Thomas is the Hebrew word ta’om means Twin
Thomas was born in London in 1117, eight years after the death of St Anselm, whose successor he was destined to become. He embraced the ecclesiastical state and attached himself to Theobald, Archbishop of Canterbury, by whose leave he went to Italy to study canon law at Bologna.
On his return home, he was ordained deacon and made archdeacon of Theobald. King Henry II appointed him Lord Chancellor of England, a post which he filled with distinction.
On the death of Theobald, in 1160, the King forced upon him the dignity of Archbishop of Canterbury. Still, when St Thomas refused to tolerate the existence of certain abuses, the King felt offended and finally, matters came to an open rupture between Thomas and the King.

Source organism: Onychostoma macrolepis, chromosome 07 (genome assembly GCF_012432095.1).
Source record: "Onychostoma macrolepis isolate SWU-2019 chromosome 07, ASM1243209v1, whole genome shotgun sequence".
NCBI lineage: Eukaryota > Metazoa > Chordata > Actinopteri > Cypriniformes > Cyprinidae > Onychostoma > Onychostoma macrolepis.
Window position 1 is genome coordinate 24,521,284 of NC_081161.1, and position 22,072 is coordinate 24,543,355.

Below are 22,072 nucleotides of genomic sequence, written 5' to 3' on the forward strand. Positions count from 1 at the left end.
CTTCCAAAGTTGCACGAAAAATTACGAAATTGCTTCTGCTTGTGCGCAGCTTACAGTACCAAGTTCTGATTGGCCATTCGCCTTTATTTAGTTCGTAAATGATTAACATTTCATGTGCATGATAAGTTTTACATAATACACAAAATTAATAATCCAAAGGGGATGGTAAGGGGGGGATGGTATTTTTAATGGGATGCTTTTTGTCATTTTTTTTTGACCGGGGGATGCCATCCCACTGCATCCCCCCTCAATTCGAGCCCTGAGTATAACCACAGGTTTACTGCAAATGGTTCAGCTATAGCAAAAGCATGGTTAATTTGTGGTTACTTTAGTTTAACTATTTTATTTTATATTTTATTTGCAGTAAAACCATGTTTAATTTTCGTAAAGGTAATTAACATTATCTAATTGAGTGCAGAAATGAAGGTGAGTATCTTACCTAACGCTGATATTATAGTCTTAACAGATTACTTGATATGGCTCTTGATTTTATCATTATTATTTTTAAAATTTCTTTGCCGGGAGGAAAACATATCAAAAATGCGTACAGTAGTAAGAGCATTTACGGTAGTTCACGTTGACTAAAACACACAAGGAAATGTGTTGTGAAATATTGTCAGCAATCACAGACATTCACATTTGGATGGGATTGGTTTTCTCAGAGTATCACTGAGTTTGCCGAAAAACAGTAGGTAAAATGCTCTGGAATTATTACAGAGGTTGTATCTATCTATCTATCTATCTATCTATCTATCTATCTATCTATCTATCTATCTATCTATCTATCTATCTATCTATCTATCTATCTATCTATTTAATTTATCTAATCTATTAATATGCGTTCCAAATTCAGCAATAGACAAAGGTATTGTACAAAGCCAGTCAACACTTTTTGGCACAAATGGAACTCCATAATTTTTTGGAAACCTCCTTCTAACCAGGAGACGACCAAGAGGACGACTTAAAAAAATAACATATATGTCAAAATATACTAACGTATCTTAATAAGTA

After much persecution to which he was subjected, Thomas secretly left the kingdom and went to Pope Alexander III who was then in France and received him kindly. Later, he was able to return to England but he went with the notion that he was going to his death. He was received with the most excellent demonstration of joy by his people, but he knew the end was near.
Henry, in a fit of passion, let slip some unguarded words which, however they may have been intended, were construed so as to place weapons in the hands of saints assassins. The result was that St Thomas was murdered in his church at the foot of the altar, in 1170. In those days, people were beheaded and the head hung on a stake for all to see and mock. Within three years after his death, he was canonised as a Martyr by Pope Alexander III. The unwanted man has become a religious celebrity.
St Thomas Becket has appeared a lot in the history of the Catholic Church in England, especially during the persecution years. He could have opted to stay in exile but he went back knowing he was going to die, but a death of greater reward.
May God look upon us with love, who are handed over to our enemies on a silver platter to be slaughtered for our faith and for doing the right things in the sight of God.